Another note:  Depending on what prescription meds your child is taking, these interactions can be true of things as innocuous as cough syrup.  So you need to be considering side effects and interactions with even the simplest of other medications.  We recommend asking your prescribing physician about safe over-the-counter options for any needs you may have.


Greater Likelihood of Hospital Screening

When your child is wrestling with Trigeminal Neuralgia, the truth is that they will be seeing doctors and having tests, including blood tests, more than the average young person.  Much more.  And it will at times be very unpredictable.

That means that if your child thinks they can sneak one night and no one will know?  The odds are much higher for your child that someone will find out.  If you find yourself in the ER or at the doctor’s office the next day  – or even for some things (such as cannabis) up to 30 days later – they may wind up with a positive drug screen.

This can wind up being a very big mess.

First, pain patients often run into problems with being suspected of being drug seekers.  This can cause them to be turned away from ERs, pain management offices, or doctors who are in fear of feeding an addiction instead of treating a patient.  (Agree with it or not, it happens.)  If your child shows up positive for recreational drugs in their system, or with the morning after evidence of underage drinking and partying last night, this will wave red flags in front of medical professionals.   Some systems have very strict rules about this, and even if they still want to help you, medical professionals will face problems with doing so.  You don’t want to find yourself in a position where hospital systems refuse to give your child the help they need, or delay it substantially.

Second, with repeated visits to the ER with a minor on multiple medications, social services have been called on at least a couple of our families even without any drug or alcohol use.  Because these families were doing nothing wrong and were following proscribed usage of their medications – and nothing else – these situations were resolved as well you could hope for (though it is infuriating and a subject for another post!).  HOWEVER, if you show up in the ER for help and your child is shown to be “self-medicating” this could be an entirely different battle with a much worse outcome.


Pain Patients have Greater Likelihood of Addiction Struggles

The last thing I’m going to mention is the longer term risks of recreational drug and alcohol use for our fighters.  See one study here.

The sad truth is, as chronic pain patients, our kids have a greater likelihood of struggling with addiction.   When I watched my daughter in the excruciating pain of TN, I could easily see how this could happen.  Who wouldn’t want an escape from that?  But what may just seem like a momentary escape can lead to a long term battle that snowballs the issues listed above.  As parents, we need to be aware of this risk, and fighting this battle for and with them.  We should also be talking to our kids about the long term ramifications of a momentary decision.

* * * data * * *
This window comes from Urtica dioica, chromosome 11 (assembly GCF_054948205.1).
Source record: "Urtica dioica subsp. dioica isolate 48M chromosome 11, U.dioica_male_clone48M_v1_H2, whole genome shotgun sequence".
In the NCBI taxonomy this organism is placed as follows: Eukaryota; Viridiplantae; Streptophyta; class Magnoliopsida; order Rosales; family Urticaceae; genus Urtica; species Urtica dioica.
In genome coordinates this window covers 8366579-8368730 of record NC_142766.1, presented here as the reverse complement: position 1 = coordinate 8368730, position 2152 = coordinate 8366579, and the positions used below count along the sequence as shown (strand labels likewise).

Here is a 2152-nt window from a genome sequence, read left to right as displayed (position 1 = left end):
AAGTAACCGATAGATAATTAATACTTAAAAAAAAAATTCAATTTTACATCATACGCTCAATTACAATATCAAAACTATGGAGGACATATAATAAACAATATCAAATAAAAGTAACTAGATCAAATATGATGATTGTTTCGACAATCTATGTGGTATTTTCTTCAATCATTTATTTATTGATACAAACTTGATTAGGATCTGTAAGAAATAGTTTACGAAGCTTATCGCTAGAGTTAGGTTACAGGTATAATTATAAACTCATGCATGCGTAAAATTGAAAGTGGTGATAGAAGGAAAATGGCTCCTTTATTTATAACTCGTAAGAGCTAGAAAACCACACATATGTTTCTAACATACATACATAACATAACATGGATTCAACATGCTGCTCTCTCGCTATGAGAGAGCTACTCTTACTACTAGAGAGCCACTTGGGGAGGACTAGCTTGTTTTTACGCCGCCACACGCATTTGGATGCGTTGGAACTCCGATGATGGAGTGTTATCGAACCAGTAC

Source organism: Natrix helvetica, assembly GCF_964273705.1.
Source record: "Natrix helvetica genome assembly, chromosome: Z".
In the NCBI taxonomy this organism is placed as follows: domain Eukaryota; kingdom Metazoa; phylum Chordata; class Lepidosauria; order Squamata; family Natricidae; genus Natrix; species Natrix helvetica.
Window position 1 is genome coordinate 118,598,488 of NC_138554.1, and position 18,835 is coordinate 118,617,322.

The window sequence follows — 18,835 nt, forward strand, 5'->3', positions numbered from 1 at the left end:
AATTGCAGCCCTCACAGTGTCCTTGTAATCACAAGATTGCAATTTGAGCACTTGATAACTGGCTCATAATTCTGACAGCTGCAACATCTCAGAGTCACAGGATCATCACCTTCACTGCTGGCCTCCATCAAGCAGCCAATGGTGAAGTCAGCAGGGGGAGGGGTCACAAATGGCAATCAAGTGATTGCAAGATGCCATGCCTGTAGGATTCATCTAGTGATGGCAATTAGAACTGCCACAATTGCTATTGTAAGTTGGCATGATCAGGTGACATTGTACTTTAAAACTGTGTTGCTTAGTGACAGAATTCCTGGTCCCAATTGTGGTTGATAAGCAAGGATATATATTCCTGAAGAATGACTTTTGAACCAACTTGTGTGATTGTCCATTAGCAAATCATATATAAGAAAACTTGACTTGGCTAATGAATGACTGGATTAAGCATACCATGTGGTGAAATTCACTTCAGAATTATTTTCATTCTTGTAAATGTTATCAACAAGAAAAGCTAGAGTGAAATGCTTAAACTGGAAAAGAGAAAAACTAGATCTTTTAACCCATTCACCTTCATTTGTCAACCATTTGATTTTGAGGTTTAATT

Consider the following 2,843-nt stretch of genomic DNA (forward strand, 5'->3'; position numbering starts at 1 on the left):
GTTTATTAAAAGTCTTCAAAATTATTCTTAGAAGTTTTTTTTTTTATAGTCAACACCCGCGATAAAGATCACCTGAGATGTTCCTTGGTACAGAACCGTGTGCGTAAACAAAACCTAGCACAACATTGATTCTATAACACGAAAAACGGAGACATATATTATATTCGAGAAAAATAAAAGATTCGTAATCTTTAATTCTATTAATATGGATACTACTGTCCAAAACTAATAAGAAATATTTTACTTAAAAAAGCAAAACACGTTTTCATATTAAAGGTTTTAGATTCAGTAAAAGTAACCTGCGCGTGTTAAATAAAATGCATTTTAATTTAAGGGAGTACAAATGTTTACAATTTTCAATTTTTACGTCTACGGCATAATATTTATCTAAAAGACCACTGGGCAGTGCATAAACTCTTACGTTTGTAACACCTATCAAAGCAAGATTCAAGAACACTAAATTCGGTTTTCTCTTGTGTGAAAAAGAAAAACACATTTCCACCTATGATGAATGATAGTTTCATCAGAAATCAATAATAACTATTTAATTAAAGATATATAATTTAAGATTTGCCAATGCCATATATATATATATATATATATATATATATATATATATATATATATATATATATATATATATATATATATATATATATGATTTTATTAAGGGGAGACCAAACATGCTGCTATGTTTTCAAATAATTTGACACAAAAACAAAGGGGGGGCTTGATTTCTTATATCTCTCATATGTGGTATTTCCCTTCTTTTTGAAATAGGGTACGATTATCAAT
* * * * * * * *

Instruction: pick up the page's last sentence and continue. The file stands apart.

It may seem like ‘no big deal’ or ‘normal teen rebellion’ to many, but for our kids (and even in some ways adults in this battle) it carries a much greater risk.  Talk to your kids.  Talk to them even if – and maybe best if – it can’t possibly be an issue at this point. Teach them about the dangers, risks and consequences they face beyond what most kids face.

Hugs to you families.  Fight on.

The Power of Not Being Alone

We have had an amazing experience this week.  We have a secret little corner of Facebook for parents of TN patients.  We share info, ask questions, and sometimes vent at the basic wrong-ness of having a child fighting this beast.

A couple of weeks ago, one of the families posted that they would be in CA for a doctor’s appointment with one of the doctors a number of us have traveled to see, would anyone else happen to be there at the same time?  Astonishingly, 7 families would be there about the same time, with ~40 hours of overlap.

So coordinating went into overdrive, and literal spreadsheets of schedules were made.  We unfortunately were unable to get all 7 kids together at the same time. But we did get 6 at one time, and then swap one child out and another in, and have 6 another time.

If you are a parent of a TN Kid, you need to talk to other parents of TN kids.  I can not tell you how beneficial this can be.  The first night when we got 6 families together, we were in an Italian cafe, and we toasted not being alone, and we shut the place down together that night.  It is powerful to not be alone.  To say “the pain” to someone, have them reply “I know.”  And they really do.  Really.  They’re not comparing it to that bad headache they had last week.  To meet others who are tearing up – Moms and Dads – because they have been fighting the same battle with their children.

You are not alone.

And you know what?  Your child needs to connect with other children with TN.  Because THEY ARE NOT ALONE.  They are not the only one.  They are not weird.  (Well, ok, they may be weird.  We have plenty of the best kinds of weird running around.  But it’s not because of the TN!)

It can be awkward: texting, skyping, whatever, with far flung other kids your child doesn’t know.  All of the kids who have done so have been hesitant at first.  Most of the actual “texting nights” have been precipitated by one of the kids being in a particularly bad place, motivating the other kids to throw caution to the wind and jump in.  And every one of them have said it was really awesome, and not nearly as awkward as they were worried it would be by the end.